Goodman’s New Riddle of Induction
What is Goodman’s New Riddle of Induction?
The New Riddle of Induction is a puzzling question that makes us think hard about how we learn things from what we see and experience. When we use induction, we take specific things we’ve observed and jump to general conclusions about them. For example, after seeing several white swans, we might conclude that all swans are white. But if we suddenly find a black swan, do we have to rethink our reasoning? Goodman’s riddle goes even deeper, asking us to question how we come up with logical reasons in the first place.
A simple definition of the problem could go like this: Imagine a color-shifting object that’s green before a particular time and blue afterward. If you learn about the object being green numerous times, you might expect it to always be green. However, knowing that it will actually be blue after a specific time challenges how you predict what the object’s color will be in the future. Goodman’s riddle asks us to consider how we justify what we consider to be true or false based on what we see and how tricky it can get when the rules change over time.
Goodman’s challenge comes from a long history of thinking about how we draw conclusions based on observations. People have been pondering this since ancient times, with every new philosopher adding their twist to the issue. In the 18th century, a thinker named David Hume asked whether things we’ve seen happen before are guaranteed to happen the same way again. Goodman pushed this idea further by hinting that maybe the labels we use when we group things together are part of the problem.
- The Problem of ‘Grue’:
Goodman created a strange word, ‘grue’, which describes something that is green before a set time and blue after. If we predict that all apples are green based on seeing them before the time switches, we could be taken by surprise when they turn out to be blue later on. This challenges the way we expect things to stay the same.
- Conventionality of Projectible Predicates:
Goodman suggests that the terms we use to describe things don’t come from the objects themselves but from our habits. We say something is green not because there’s anything inherently special about being green, but because we’re used to talking about it that way.
- Challenge to Justification:
Goodman’s riddle really tests how we back up our choices when we reason. If different logic can support completely opposite predictions (like something being green or grue), how do we decide which one to go with? Why do some choices just feel more right than others?
Answer or Resolution
Philosophers have been trying to unwrap Goodman’s tangled riddle, but so far, no one has found an answer that everyone can agree on. The solutions proposed usually revolve around practicality or the patterns we see in language and past events:
- Pragmatic Approach:
Some say we should choose the terms we use based on what works best, which often means going with tried-and-true terms like ‘green’. These are easier to use when we’re trying to predict what happens next
- Entrenched Predicates:
Goodman himself thought that terms deeply rooted in the way we talk and think were more likely to be picked for making educated guesses. This doesn’t make them better by nature, just more familiar based on past use.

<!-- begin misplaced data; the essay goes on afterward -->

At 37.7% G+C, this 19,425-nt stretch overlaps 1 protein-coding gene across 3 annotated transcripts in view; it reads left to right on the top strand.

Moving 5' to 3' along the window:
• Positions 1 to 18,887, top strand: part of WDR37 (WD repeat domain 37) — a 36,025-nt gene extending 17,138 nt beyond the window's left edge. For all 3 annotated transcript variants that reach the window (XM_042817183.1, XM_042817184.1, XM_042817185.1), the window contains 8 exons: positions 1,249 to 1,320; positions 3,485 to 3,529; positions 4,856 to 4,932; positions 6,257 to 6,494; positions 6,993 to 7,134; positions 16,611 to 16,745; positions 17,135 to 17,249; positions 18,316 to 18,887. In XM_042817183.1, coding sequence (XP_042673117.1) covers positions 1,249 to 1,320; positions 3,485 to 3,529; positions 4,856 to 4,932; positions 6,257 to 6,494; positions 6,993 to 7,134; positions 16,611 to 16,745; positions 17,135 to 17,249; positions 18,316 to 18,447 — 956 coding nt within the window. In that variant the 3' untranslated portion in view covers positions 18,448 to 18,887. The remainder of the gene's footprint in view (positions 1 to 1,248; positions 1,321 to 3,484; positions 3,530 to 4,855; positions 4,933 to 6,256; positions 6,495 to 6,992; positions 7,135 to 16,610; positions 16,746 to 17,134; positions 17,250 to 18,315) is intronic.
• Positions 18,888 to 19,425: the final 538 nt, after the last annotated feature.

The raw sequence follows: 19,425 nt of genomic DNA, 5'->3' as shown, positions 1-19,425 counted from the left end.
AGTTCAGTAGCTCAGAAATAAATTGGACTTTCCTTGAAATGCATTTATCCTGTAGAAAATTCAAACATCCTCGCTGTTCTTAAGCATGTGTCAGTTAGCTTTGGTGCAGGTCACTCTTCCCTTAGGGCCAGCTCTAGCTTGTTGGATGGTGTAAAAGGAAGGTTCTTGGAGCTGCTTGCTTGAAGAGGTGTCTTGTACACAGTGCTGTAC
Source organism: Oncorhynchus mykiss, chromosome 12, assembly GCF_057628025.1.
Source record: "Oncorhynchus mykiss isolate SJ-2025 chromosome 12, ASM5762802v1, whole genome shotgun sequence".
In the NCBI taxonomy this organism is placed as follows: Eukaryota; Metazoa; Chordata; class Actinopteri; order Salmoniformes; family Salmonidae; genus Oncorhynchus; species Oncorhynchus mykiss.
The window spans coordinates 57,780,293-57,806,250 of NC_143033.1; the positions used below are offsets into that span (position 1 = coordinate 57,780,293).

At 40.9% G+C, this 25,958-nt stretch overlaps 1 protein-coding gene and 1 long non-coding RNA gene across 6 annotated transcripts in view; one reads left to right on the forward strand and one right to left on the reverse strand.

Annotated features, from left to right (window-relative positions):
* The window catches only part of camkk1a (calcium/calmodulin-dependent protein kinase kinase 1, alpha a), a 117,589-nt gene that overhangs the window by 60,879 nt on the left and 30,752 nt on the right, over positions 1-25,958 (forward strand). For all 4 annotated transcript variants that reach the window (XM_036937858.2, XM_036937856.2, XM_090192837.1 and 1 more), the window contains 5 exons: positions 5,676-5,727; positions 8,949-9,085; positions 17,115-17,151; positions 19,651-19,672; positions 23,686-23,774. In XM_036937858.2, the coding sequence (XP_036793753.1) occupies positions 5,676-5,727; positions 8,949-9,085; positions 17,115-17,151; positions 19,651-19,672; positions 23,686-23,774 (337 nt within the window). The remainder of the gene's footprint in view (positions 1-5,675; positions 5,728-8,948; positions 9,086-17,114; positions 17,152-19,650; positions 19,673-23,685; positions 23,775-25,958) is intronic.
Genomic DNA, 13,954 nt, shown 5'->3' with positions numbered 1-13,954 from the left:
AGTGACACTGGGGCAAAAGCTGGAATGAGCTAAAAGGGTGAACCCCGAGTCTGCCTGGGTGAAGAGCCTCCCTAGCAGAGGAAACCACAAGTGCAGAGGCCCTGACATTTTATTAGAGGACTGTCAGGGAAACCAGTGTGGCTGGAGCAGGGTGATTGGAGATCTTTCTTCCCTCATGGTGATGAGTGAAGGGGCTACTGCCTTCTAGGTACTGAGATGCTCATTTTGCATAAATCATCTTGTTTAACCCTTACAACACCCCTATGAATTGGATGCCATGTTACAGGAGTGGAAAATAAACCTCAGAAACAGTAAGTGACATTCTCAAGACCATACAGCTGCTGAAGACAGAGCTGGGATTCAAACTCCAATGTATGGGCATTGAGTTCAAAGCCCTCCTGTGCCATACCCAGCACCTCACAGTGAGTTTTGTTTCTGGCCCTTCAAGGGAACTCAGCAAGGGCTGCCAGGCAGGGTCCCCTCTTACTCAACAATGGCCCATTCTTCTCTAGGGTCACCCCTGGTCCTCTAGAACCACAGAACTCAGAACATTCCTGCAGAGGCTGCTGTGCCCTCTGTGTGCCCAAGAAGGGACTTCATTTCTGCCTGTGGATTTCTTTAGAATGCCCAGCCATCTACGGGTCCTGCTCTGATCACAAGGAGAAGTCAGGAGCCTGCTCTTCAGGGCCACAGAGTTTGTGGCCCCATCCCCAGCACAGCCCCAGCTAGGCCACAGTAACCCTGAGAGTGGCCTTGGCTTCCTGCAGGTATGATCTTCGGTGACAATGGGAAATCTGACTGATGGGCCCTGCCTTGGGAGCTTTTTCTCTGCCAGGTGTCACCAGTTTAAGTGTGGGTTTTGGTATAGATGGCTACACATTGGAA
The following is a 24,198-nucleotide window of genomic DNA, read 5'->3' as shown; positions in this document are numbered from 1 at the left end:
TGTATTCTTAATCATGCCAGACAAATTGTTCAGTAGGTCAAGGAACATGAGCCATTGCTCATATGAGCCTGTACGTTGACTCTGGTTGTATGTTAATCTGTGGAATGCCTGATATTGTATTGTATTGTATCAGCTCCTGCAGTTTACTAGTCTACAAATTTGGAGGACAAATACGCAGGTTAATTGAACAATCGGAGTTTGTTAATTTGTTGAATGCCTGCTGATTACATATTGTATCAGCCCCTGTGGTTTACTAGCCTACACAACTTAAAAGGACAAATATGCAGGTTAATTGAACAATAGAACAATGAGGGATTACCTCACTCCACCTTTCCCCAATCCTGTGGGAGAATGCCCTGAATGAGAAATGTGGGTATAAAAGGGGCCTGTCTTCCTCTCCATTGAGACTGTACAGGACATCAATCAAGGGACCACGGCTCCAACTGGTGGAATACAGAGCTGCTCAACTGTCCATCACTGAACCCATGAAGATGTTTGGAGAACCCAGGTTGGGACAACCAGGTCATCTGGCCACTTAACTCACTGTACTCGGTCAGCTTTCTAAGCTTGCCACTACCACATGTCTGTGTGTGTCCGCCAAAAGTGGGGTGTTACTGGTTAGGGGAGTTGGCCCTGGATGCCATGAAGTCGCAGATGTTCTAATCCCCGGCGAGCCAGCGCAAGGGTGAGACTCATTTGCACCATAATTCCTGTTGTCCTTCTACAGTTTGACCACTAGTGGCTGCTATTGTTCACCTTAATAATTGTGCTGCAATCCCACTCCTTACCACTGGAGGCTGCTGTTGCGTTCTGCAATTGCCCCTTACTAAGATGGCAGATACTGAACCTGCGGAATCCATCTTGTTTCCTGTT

- Rules of Induction:
Others believe that this riddle shows a need for clear rules about when and how it’s okay to use inductive reasoning to make sure our logic is solid.
While Goodman’s thought experiment has been influential, it has definitely faced its share of critics. Some argue that the way he distinguishes between terms like ‘grue’ and natural-sounding terms like ‘green’ doesn’t really make sense and doesn’t actually trip up our thinking process. They believe that we naturally understand which terms can be predicted to carry on in the future through their role in scientific theories and everyday use, so the problem Goodman raises wouldn’t usually even come up.
- Scientific Inquiry:
The riddle pushes scientists to question the terms they use when setting up experiments. It’s a reminder that rules we believe are set in stone might just be based on what we’re used to.
- Artificial Intelligence:
The puzzle is relevant for AI, too, where picking the right categories for machine learning can make a significant difference in how AI systems process information and make decisions.
- Legal Reasoning:
The legal world also sees the effects of Goodman’s riddle. When lawyers look at past cases to guess the outcome of new ones, the ways they group cases together can really sway their predictions.
In the end, the New Riddle of Induction reminds us to stay sharp and critical in how we form beliefs and understandings. It provokes us to always check the basis of our logic and the systems we use to make sense of science and the world around us. The riddle isn’t just a brain-teaser, but a real issue that affects the core of how we learn and interpret new information about the world.
- Confirmation Bias:
This is when people favor information that confirms what they already believe or want to believe. Goodman’s Riddle touches on similar ideas because it shows how we might be swayed to believe certain predictions based on conventions.
- Popper’s Falsifiability:
Karl Popper’s idea that scientific theories should be able to be proven wrong if they are indeed false. The New Riddle of Induction challenges us to think about whether our theories can be tested this way if our basis for generalization is flawed.
- Hume’s Problem of Induction:
David Hume introduced the idea that we cannot be sure that future events will follow past experiences. Goodman’s riddle builds on this by suggesting that the language we use to describe experiences might also be unreliable.